Thursday, January 26, 2012

Until lambs become Nittany Lions

By Ernesto Alvarado

Courtesy of Jim Hermitt, The Patriot News
"One must wait until the evening, to truly see how marvelous the day is."

The Penn State experience has not been an easy one.

Another camera crew. Another van sitting outside of Old Main serving as a reminder. The endless questions that parents, friends, colleagues, and outsiders volley in hopes of gaining some insight. The TV remains off because that sick feeling never goes away when "Penn State Scandal" is uttered.
Everyone has questions but no one has answers as the firestorm engulfed all in (not so) Happy Valley. We were knocked down.

The blame game began. A community fractured with some supportive and some demanding heads to roll. The verdict of guilt was not given by a jury but by those who yelled the loudest. Have you ever noticed how the first thing that comes down during a coup are the statues? From Caesar to Iraq, the statues come down amidst the chaos. Joe Paterno was the statue, the sacrificial lamb for a stupefied administration that failed to act accordingly and had now the spotlight gleaming upon them all. Our fearless leader, was gone. Anger and disgust filled many as the manner and timing of his removal was far beneath his deserving; then the riots came. We felt betrayed. Not by the decision, but by the cowardly way it was carried out. They knocked him down.

The news vilified Joe Paterno and Penn State. We were vilified. Rumors of employers refusing to hire PSU alumni ran amok on campus and the mood was somber on a once vibrant campus. Employers grill senior students about their moral position on incidents that happened when all were in grade school. We all felt the scrutiny every time the Nittany Lion was plastered across news outlets and the crucifixion of Paterno based on outsiders' view of morality enraged us. ESPN would keep Penn State on constant rotation with updates highlighting the lack of updates on campus while other discretions were minimized (Syracuse had a similar scandal with a fraction of the coverage.) We were the students who were paying for the most horrid scandal in college sports. Penn State was knocked down.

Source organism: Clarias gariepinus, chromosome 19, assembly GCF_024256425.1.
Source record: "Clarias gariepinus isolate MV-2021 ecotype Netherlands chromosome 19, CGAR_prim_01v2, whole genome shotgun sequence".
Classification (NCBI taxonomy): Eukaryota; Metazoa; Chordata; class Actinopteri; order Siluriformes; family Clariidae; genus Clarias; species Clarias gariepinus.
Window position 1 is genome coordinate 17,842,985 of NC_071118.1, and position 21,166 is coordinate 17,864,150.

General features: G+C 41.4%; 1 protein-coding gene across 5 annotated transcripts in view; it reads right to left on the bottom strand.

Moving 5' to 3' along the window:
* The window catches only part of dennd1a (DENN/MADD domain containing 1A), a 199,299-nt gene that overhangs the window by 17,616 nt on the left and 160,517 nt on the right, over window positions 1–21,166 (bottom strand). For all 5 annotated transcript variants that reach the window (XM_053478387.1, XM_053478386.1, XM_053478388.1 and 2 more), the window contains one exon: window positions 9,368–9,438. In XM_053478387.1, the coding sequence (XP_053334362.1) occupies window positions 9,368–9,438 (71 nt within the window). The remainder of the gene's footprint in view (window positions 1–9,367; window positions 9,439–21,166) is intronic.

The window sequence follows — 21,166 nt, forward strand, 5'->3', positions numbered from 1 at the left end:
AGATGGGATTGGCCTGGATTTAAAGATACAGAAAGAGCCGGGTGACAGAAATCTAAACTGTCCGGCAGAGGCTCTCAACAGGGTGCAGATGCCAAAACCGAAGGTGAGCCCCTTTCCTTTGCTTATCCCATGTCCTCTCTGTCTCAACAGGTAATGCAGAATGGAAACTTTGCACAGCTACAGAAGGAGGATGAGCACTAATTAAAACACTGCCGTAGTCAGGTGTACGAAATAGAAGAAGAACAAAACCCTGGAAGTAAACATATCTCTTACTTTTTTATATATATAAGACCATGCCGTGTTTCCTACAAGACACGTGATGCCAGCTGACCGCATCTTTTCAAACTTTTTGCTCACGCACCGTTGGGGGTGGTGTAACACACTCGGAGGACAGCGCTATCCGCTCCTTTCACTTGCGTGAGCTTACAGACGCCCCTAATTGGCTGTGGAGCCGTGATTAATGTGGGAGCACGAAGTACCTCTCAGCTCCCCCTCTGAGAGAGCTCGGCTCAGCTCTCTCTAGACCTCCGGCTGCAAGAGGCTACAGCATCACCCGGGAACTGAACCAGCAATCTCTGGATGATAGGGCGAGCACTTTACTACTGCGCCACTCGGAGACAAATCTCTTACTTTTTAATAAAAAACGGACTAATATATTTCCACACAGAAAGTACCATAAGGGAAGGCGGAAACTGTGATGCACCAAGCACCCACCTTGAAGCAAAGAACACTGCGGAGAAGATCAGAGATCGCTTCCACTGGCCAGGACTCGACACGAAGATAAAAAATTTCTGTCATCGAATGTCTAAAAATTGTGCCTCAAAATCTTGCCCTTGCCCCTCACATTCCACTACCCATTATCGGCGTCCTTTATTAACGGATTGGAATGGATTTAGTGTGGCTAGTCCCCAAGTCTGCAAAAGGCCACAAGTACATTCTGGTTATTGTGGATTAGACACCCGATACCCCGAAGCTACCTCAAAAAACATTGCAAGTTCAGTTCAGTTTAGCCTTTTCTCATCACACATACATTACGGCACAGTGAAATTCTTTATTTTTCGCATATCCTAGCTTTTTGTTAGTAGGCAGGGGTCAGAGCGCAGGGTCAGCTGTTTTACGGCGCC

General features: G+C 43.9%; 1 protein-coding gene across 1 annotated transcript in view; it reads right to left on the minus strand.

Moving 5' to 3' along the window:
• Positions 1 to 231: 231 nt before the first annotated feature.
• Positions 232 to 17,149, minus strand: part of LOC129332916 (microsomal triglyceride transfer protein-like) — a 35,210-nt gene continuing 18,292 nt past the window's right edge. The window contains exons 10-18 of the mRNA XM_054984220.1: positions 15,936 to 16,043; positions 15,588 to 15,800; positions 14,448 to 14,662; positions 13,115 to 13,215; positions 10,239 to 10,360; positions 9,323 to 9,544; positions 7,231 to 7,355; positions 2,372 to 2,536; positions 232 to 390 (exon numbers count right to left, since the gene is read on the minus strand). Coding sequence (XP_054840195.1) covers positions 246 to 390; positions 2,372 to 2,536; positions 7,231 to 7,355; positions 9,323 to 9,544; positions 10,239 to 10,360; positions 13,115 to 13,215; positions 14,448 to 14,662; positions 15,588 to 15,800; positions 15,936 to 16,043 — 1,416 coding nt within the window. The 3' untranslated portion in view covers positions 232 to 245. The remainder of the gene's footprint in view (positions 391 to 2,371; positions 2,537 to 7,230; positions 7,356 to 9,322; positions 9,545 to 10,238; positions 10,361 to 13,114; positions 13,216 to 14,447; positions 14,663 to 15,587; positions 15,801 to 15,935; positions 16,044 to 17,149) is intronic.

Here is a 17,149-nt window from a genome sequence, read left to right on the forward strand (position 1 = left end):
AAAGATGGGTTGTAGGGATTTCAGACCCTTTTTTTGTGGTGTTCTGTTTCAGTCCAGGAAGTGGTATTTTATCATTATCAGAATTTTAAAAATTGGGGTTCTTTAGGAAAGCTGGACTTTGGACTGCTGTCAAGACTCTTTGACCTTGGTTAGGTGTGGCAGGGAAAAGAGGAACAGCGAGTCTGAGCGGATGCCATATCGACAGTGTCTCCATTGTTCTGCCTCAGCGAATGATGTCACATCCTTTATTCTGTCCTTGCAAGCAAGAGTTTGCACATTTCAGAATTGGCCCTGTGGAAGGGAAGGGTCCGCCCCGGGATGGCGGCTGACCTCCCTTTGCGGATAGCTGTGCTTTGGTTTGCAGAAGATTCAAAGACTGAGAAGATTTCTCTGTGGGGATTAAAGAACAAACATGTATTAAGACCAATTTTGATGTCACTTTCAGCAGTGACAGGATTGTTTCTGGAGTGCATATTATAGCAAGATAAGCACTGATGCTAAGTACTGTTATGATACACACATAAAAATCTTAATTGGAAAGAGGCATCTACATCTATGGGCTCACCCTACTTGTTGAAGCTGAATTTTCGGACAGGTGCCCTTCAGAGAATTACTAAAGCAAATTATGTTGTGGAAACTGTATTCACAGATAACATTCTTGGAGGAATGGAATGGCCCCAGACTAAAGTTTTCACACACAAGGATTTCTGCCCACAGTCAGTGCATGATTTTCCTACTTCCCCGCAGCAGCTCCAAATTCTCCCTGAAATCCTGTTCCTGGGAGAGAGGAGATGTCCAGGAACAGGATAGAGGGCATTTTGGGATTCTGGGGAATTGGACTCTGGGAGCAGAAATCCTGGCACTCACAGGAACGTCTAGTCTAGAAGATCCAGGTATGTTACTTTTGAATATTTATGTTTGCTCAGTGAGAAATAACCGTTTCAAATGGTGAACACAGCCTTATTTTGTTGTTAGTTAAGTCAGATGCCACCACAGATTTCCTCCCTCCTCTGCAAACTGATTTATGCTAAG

Courtesy of the Washington Post

Then he died. Amid the lack of respect shown by a Board of Trustees that had not given half of what Paterno had, he never spoke ill of the university and took responsibility for his lack of action when lesser men would've done the opposite. The embodiment of everything a Penn Stater should be and often fails to achieve until much later in life was taken away from a scandal, from the questions, and from us. I am often at a loss for words at how a man could have had such an impact on so many people he probably never met. My friends that aren't Penn Staters will never understand the feeling of a Nittany baptism by attending their first football game. Not many people will receive the gift of witnessing or experiencing 100,000 people cheering for a common goal. Joe Paterno wasn't loved because he was an amazing football coach, he was loved because he was an amazing person. We are...because he was.

Adversity. This past year has been a difficult one for all Penn Staters. The Blue and White are a proud collection of past, present and future leaders that will forever strive to ensure that "no act of ours bring shame." These events have made this community stronger, it has given us a bond that many universities may never replicate. This was a trial by fire that has branded us with "Dear Old State," a death that has given birth to a new and stronger Penn State University. We didn't lose a hero, we gained a martyr. We aren't burdened by a scandal, we found a new cause to work for. Penn Staters this year were not a victim of circumstance but rather those in charge of moving the institution forward. We weren't unlucky to have dealt with these hardships, we are lucky for becoming stronger through them. We may have been knocked down....but we rose.

...and we will rise and rise again, until lambs become NITTANY Lions.

Courtesy of

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